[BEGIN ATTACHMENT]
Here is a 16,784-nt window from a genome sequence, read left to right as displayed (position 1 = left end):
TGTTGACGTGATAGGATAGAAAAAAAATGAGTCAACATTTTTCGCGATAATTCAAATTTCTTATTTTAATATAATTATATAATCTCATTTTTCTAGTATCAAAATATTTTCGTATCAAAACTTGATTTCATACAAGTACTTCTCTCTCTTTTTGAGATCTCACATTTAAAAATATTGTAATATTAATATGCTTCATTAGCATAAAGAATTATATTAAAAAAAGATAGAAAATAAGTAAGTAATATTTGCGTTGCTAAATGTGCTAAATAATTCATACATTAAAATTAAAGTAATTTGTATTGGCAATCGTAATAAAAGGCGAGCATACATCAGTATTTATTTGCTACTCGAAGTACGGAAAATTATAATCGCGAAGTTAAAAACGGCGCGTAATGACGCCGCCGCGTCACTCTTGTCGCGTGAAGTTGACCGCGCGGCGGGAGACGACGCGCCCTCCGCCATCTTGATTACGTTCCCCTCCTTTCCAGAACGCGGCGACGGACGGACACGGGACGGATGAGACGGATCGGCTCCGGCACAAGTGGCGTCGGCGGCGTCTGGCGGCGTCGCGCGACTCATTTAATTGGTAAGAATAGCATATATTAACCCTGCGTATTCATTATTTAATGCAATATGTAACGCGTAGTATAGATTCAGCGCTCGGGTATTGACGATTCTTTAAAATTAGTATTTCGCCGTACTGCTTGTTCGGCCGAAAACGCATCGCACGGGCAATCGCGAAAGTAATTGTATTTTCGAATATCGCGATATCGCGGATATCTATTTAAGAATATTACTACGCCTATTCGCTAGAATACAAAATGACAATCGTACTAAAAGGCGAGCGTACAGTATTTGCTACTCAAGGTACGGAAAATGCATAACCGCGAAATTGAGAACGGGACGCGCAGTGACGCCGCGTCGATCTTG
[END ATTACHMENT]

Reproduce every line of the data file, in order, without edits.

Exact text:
Here is a 16,784-nt window from a genome sequence, read left to right as displayed (position 1 = left end):
TGTTGACGTGATAGGATAGAAAAAAAATGAGTCAACATTTTTCGCGATAATTCAAATTTCTTATTTTAATATAATTATATAATCTCATTTTTCTAGTATCAAAATATTTTCGTATCAAAACTTGATTTCATACAAGTACTTCTCTCTCTTTTTGAGATCTCACATTTAAAAATATTGTAATATTAATATGCTTCATTAGCATAAAGAATTATATTAAAAAAAGATAGAAAATAAGTAAGTAATATTTGCGTTGCTAAATGTGCTAAATAATTCATACATTAAAATTAAAGTAATTTGTATTGGCAATCGTAATAAAAGGCGAGCATACATCAGTATTTATTTGCTACTCGAAGTACGGAAAATTATAATCGCGAAGTTAAAAACGGCGCGTAATGACGCCGCCGCGTCACTCTTGTCGCGTGAAGTTGACCGCGCGGCGGGAGACGACGCGCCCTCCGCCATCTTGATTACGTTCCCCTCCTTTCCAGAACGCGGCGACGGACGGACACGGGACGGATGAGACGGATCGGCTCCGGCACAAGTGGCGTCGGCGGCGTCTGGCGGCGTCGCGCGACTCATTTAATTGGTAAGAATAGCATATATTAACCCTGCGTATTCATTATTTAATGCAATATGTAACGCGTAGTATAGATTCAGCGCTCGGGTATTGACGATTCTTTAAAATTAGTATTTCGCCGTACTGCTTGTTCGGCCGAAAACGCATCGCACGGGCAATCGCGAAAGTAATTGTATTTTCGAATATCGCGATATCGCGGATATCTATTTAAGAATATTACTACGCCTATTCGCTAGAATACAAAATGACAATCGTACTAAAAGGCGAGCGTACAGTATTTGCTACTCAAGGTACGGAAAATGCATAACCGCGAAATTGAGAACGGGACGCGCAGTGACGCCGCGTCGATCTTG